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The Cenci - Celebrated Crimes, Book 2

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To paraphrase the note from the translator, The Celebrated Crimes of Alexandre Dumas père was not written for children. The novelist has spared no language—has minced no words—to describe violent scenes of violent times. In particular, the torture of Beatrice Cenci at the hands of the authorities of Rome is given in brutal and clinical detail, sparing nothing.
In this, the second of the series, Dumas tells the frankly horrifying story of the tragic sons and daughers of Francesco Cenci. More beast than man in Dumas' portrait, Francesco hated them all with extraordinary cruelty and exploited them all diabolically; in particular, he sexually exploited his two daughters, especially Beatrice, both at the same time and often in the same bed as his wife Lucrezia (no relation to the famouse Borgia princess of the same name.) When, finally, his family turned on him and had him murdered, it looked for a while as though they might get away with it, but their fortunes were not that fortunate. The authorities, from Pope Clement VI on down, took bloody and terrible vengeance upon them. In what is arguably the first battered-woman defence, the crimes of the father meant nothing; the crimes of the women, everything.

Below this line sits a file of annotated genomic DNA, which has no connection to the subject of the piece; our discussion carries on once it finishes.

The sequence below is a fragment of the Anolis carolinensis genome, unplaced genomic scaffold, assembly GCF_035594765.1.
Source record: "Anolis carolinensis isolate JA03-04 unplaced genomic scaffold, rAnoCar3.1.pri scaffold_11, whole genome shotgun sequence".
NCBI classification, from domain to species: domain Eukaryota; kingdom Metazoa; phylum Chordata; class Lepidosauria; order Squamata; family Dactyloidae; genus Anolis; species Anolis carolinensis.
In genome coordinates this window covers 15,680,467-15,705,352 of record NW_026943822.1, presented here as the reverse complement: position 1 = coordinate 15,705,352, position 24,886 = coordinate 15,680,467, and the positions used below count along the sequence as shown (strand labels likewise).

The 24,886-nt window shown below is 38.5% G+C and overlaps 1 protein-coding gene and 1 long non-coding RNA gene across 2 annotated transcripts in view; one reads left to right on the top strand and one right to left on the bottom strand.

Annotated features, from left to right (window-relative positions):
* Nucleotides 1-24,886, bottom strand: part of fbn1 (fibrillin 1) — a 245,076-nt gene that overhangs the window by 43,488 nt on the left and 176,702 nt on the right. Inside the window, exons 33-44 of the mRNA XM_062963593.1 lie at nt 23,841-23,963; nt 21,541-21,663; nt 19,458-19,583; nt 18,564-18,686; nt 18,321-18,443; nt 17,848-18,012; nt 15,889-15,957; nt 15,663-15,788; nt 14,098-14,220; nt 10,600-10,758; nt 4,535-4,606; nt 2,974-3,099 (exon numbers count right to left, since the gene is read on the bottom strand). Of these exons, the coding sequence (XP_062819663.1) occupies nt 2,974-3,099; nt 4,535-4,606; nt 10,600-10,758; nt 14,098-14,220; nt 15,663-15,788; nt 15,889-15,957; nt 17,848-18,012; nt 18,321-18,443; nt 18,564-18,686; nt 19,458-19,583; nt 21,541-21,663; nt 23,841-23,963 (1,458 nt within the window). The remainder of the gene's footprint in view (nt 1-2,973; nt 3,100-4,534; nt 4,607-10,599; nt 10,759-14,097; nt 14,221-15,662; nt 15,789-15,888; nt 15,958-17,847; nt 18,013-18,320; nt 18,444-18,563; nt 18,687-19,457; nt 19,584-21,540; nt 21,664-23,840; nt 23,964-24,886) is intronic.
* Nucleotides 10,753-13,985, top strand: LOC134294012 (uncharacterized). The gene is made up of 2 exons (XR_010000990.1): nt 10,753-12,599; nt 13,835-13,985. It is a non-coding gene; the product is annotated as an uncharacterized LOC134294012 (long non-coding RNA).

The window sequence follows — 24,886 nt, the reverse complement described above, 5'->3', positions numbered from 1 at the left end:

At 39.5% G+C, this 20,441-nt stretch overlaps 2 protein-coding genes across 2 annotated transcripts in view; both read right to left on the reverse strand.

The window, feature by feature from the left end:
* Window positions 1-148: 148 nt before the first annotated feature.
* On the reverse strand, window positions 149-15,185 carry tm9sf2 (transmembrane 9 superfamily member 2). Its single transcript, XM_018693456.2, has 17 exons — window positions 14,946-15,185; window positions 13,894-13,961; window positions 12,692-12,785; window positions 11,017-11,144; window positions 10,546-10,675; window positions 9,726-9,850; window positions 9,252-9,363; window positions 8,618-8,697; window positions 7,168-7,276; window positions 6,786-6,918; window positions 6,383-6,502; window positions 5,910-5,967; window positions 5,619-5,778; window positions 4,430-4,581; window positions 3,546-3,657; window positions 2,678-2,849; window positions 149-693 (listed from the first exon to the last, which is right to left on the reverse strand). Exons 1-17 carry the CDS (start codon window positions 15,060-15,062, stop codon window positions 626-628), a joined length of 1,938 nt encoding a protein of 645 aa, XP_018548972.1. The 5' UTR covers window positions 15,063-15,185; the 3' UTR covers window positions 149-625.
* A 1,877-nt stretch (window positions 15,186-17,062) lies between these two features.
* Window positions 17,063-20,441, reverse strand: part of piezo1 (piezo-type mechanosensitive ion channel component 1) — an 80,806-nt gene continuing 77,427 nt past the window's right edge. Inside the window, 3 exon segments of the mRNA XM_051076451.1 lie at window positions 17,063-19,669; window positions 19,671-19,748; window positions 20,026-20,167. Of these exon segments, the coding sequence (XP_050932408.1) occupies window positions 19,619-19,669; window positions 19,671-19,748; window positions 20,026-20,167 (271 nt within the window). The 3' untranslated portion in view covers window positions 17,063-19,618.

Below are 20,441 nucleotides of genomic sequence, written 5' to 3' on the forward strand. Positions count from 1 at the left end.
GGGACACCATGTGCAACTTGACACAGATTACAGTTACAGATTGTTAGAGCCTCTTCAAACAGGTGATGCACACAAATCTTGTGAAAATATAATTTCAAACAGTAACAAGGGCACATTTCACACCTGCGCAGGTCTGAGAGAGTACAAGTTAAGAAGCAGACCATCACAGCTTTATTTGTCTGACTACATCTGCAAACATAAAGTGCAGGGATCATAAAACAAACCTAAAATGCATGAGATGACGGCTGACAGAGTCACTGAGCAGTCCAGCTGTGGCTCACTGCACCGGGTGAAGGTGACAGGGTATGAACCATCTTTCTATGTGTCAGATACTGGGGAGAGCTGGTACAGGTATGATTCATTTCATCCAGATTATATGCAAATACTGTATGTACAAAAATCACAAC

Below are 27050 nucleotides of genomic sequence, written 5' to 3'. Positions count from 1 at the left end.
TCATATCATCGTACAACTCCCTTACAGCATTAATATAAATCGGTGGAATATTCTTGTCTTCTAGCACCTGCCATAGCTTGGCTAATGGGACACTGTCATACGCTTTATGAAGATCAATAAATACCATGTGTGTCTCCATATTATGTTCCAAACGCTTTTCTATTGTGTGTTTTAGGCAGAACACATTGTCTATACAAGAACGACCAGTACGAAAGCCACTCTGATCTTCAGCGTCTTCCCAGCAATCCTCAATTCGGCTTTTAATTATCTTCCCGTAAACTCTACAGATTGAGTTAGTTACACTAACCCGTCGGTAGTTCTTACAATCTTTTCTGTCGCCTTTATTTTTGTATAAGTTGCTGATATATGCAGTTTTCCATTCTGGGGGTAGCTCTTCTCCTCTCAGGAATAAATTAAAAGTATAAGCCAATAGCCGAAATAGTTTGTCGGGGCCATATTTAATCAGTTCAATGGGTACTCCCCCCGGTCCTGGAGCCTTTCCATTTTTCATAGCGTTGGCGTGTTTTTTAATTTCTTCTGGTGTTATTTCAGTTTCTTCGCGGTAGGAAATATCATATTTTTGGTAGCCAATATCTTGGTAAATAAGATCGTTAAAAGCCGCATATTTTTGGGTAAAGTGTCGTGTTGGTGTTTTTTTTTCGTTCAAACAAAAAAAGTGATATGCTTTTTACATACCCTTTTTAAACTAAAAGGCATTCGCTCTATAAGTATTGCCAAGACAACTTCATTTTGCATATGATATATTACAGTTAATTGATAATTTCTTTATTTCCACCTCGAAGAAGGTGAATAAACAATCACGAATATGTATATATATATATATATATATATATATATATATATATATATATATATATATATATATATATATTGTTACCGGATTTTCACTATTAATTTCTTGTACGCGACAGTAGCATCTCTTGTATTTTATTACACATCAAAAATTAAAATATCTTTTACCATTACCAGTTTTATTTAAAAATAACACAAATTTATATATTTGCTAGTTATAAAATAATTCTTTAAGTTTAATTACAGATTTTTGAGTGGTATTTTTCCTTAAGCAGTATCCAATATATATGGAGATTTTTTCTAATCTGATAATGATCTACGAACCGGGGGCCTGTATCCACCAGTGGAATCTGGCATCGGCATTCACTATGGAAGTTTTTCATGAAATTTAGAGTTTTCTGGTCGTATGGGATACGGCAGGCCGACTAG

Never one to allow a mere fact to stand in the way of a good story, Dumas seems to restrain himself more than usual here, though he does occasionally portray a scene from the point of view of the proverbial fly on the wall. Again, as the translator notes, "The careful, mature reader, for whom the books are intended, will recognize, and allow for, this fact." We're reading Dumas here, not Tuchman or Toynbee.
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